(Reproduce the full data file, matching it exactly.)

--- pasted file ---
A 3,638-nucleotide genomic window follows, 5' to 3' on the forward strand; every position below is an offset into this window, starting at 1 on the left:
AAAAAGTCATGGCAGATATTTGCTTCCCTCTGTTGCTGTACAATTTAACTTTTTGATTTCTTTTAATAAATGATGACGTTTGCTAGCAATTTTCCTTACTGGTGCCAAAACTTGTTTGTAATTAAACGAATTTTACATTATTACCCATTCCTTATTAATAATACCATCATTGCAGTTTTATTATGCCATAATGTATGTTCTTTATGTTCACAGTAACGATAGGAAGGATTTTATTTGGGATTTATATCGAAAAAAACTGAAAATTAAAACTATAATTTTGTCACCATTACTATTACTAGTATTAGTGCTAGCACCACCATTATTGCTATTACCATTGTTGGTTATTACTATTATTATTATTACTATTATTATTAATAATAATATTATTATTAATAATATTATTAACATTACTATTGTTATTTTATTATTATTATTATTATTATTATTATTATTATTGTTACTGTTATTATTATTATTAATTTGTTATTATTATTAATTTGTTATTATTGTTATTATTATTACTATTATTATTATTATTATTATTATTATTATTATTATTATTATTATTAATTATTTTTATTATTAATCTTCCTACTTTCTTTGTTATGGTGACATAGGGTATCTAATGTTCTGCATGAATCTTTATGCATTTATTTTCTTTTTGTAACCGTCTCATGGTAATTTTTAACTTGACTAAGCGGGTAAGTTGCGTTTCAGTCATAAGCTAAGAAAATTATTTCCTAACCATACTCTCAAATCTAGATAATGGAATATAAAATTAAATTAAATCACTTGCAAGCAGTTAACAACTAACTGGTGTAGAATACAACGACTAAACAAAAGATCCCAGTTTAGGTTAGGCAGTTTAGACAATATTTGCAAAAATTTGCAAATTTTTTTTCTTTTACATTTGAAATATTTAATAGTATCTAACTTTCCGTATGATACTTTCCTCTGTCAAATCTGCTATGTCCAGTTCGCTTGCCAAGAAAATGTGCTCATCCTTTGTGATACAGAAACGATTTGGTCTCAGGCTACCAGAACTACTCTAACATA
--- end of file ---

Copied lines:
A 3,638-nucleotide genomic window follows, 5' to 3' on the forward strand; every position below is an offset into this window, starting at 1 on the left:
AAAAAGTCATGGCAGATATTTGCTTCCCTCTGTTGCTGTACAATTTAACTTTTTGATTTCTTTTAATAAATGATGACGTTTGCTAGCAATTTTCCTTACTGGTGCCAAAACTTGTTTGTAATTAAACGAATTTTACATTATTACCCATTCCTTATTAATAATACCATCATTGCAGTTTTATTATGCCATAATGTATGTTCTTTATGTTCACAGTAACGATAGGAAGGATTTTATTTGGGATTTATATCGAAAAAAACTGAAAATTAAAACTATAATTTTGTCACCATTACTATTACTAGTATTAGTGCTAGCACCACCATTATTGCTATTACCATTGTTGGTTATTACTATTATTATTATTACTATTATTATTAATAATAATATTATTATTAATAATATTATTAACATTACTATTGTTATTTTATTATTATTATTATTATTATTATTATTATTATTGTTACTGTTATTATTATTATTAATTTGTTATTATTATTAATTTGTTATTATTGTTATTATTATTACTATTATTATTATTATTATTATTATTATTATTATTATTATTATTATTAATTATTTTTATTATTAATCTTCCTACTTTCTTTGTTATGGTGACATAGGGTATCTAATGTTCTGCATGAATCTTTATGCATTTATTTTCTTTTTGTAACCGTCTCATGGTAATTTTTAACTTGACTAAGCGGGTAAGTTGCGTTTCAGTCATAAGCTAAGAAAATTATTTCCTAACCATACTCTCAAATCTAGATAATGGAATATAAAATTAAATTAAATCACTTGCAAGCAGTTAACAACTAACTGGTGTAGAATACAACGACTAAACAAAAGATCCCAGTTTAGGTTAGGCAGTTTAGACAATATTTGCAAAAATTTGCAAATTTTTTTTCTTTTACATTTGAAATATTTAATAGTATCTAACTTTCCGTATGATACTTTCCTCTGTCAAATCTGCTATGTCCAGTTCGCTTGCCAAGAAAATGTGCTCATCCTTTGTGATACAGAAACGATTTGGTCTCAGGCTACCAGAACTACTCTAACATA